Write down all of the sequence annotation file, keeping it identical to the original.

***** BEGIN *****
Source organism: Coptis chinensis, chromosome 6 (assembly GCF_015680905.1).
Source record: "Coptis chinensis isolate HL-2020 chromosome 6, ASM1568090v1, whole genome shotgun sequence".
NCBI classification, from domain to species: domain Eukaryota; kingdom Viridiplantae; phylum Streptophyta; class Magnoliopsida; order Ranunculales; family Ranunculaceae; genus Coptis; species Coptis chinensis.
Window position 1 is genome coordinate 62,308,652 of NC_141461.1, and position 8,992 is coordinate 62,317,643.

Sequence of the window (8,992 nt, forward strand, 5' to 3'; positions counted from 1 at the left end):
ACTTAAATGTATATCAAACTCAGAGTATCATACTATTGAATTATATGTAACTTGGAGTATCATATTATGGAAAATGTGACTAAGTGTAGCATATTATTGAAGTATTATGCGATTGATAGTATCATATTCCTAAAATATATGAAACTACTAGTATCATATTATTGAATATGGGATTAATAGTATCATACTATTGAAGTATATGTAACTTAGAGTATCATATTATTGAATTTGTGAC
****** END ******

Source organism: Coptis chinensis, chromosome 6 (assembly GCF_015680905.1).
Source record: "Coptis chinensis isolate HL-2020 chromosome 6, ASM1568090v1, whole genome shotgun sequence".
NCBI classification, from domain to species: domain Eukaryota; kingdom Viridiplantae; phylum Streptophyta; class Magnoliopsida; order Ranunculales; family Ranunculaceae; genus Coptis; species Coptis chinensis.
Window position 1 is genome coordinate 62,308,652 of NC_141461.1, and position 8,992 is coordinate 62,317,643.

Sequence of the window (8,992 nt, forward strand, 5' to 3'; positions counted from 1 at the left end):
ACTTAAATGTATATCAAACTCAGAGTATCATACTATTGAATTATATGTAACTTGGAGTATCATATTATGGAAAATGTGACTAAGTGTAGCATATTATTGAAGTATTATGCGATTGATAGTATCATATTCCTAAAATATATGAAACTACTAGTATCATATTATTGAATATGGGATTAATAGTATCATACTATTGAAGTATATGTAACTTAGAGTATCATATTATTGAATTTGTGAC